How to Encourage Lifelong Learning in Your Family (and Yourself)

This morning I was excitedly detailing in my journal the curriculum I have lined up for the rest of 2015. Nope, not for the kids – for myself. Nope, I’m not kidding or being sarcastic.

I have a stack of books and notebooks ready, along with e-books and videos. My topics of study range from novel-writing techniques and ethical marketing for authors to sacred geometry, desire mapping, and advanced meditation techniques.

To get right to the point of this post, I think the best way to encourage your children to be lifelong learners is to be a good role model. Be a lifelong learner yourself!

Truly, learning is a whole lot of fun. Without the whole buzz-kill of compulsory study on topics you may have no interest in whatsoever, discovering new ideas, skills, and philosophies is amazing. I always say that I would have made an excellent unschooler myself, if my family had known it existed back in the 70s and 80s.

Sure, my ways of learning look different than those of my kids. ElvenTiger, now 16, was recently talking with a younger girl who wanted to know about homeschooling. She was questioning how my daughter learned without textbooks and curriculum. “Well,” ElvenTiger quipped, “there’s this thing called the Internet…”

ElvenTiger (left) taught herself to spin poi, and now she lights her props on fire...

ElvenTiger (left) taught herself to spin poi, and now she lights her props on fire…

When my teens find something new they want to learn about, they start with a Google search. They know how to weed through forums and find video tutorials, and can sift through various sources like pros. They are savvy about advertising. They both know the necessity and value of practice, and will spend hours on pursuits that are meaningful to them.

Just like me.

If you’re looking to encourage yourself in the pursuit of lifelong learning, thinking outside the box helps. Many of us were brought up to believe that the only knowledge worth having was taught to us by official teachers in a classroom setting. Maybe that’s your best method of learning – but if not, don’t worry.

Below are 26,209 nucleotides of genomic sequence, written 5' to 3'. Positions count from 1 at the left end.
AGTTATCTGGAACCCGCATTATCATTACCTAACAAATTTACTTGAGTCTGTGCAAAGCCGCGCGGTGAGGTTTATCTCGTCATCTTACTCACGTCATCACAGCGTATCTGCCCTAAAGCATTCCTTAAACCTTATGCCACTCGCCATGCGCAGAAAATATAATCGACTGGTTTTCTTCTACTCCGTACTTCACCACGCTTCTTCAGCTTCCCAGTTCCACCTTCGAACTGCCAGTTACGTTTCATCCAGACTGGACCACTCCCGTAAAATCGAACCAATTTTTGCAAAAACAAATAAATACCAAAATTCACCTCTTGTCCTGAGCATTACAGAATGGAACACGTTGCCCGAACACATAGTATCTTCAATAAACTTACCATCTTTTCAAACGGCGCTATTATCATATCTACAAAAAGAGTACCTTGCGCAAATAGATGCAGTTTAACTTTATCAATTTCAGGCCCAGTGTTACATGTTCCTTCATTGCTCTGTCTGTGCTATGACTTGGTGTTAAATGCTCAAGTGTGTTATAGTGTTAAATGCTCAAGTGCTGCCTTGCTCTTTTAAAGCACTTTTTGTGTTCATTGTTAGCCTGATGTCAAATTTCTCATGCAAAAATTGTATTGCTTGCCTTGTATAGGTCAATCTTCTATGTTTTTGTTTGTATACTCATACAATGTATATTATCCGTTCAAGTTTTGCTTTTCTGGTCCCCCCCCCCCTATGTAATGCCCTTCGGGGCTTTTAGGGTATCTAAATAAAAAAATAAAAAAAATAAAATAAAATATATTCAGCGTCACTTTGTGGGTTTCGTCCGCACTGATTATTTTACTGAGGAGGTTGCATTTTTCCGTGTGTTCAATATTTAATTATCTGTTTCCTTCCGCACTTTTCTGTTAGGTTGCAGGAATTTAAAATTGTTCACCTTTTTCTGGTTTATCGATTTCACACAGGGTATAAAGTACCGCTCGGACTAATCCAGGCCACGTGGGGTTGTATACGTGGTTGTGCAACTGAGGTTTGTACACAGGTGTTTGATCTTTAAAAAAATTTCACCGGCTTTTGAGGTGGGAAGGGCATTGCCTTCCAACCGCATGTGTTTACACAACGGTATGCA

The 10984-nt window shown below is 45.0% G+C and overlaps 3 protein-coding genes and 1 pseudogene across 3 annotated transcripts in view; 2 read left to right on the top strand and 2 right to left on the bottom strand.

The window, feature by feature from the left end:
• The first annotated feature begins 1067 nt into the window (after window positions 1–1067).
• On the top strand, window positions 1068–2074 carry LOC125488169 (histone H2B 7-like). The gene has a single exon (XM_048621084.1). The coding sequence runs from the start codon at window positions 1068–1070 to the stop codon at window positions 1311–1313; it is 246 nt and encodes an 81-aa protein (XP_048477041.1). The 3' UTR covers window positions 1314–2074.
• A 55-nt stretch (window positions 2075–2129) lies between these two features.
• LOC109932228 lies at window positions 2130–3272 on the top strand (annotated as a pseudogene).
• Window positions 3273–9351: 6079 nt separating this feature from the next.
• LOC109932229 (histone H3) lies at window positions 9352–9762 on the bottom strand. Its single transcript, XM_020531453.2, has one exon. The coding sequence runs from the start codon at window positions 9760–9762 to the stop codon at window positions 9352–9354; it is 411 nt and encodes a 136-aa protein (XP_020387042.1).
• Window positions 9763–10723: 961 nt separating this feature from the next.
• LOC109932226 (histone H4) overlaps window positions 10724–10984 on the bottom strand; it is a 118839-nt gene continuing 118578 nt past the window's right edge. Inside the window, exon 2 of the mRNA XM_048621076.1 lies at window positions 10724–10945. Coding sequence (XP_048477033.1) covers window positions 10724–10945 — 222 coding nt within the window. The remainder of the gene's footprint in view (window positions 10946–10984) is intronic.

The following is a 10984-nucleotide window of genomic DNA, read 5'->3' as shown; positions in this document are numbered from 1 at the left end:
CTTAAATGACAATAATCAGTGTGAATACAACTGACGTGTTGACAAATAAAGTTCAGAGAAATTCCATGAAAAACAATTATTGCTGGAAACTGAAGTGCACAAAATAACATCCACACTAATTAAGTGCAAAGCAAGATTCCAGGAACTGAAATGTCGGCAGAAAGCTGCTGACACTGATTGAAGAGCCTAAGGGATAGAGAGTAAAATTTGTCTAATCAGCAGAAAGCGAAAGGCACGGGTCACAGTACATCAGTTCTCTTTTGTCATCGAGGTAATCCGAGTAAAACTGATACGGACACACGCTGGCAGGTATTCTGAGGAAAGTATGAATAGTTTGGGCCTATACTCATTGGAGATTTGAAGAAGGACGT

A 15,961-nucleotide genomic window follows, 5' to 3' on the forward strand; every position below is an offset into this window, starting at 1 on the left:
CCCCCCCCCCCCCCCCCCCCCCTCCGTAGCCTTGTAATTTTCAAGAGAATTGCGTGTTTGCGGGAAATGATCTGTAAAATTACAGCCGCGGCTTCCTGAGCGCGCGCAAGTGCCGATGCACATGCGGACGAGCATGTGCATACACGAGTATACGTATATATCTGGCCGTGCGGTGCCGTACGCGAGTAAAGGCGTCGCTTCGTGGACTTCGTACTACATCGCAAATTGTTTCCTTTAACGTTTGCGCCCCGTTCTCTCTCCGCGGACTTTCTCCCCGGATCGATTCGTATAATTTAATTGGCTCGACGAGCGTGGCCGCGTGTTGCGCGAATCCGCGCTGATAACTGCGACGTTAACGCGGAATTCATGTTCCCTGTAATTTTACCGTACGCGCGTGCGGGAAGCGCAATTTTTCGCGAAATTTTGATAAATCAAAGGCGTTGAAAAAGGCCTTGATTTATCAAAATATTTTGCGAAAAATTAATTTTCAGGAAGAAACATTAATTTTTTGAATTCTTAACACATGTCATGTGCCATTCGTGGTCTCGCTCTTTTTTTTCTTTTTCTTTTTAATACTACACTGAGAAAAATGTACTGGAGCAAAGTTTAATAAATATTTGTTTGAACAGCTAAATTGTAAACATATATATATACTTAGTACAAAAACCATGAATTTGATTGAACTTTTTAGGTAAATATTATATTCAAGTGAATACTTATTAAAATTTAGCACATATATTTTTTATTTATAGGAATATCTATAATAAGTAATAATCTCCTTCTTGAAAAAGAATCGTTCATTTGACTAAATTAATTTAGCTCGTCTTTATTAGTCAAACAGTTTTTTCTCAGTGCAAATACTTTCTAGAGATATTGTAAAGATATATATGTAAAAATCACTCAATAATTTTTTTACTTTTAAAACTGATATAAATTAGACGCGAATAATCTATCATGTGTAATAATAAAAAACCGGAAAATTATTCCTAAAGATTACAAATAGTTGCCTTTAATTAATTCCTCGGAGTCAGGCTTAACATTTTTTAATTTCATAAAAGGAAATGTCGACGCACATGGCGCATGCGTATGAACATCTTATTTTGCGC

There are many different learning styles, and discovering your best way of exploring new concepts and skills (and your kids’ best methods, too) can be so empowering. Most of us do best with a mix of methods. I know that I learn best when I first read and write about a subject, then begin to practice it on my own. Learning in groups is not for me (too much pressure, which becomes distracting), and listening to new information is more challenging than simply reading the material myself.

Think about how you best learn something new, and then pick a subject that you find fascinating, mysterious, and intriguing. Now, get started! No authorities needed, just you and an open mind.

The more you learn and really get absorbed in the process, the more those around you will become inspired to do the same. Learning really is a joy and a blessing, not the drag that we might once have thought it was, on those nights when homework loomed and we longed to be outside in the warm evening air, watching the stars.

BlackLion got a telescope for $10. at a yard sale this weekend, and he’s already been checking out the moons of Jupiter and the craters on Earth’s lovely moon as well. He could wait to take an astronomy class, or brush up on what he learned in college, but instead he dove right in, letting his enthusiasm lead the way. Direct experience is learning, too.

Go and check out the world, alone or with your family. Life is a learning adventure, no matter your age or profession!

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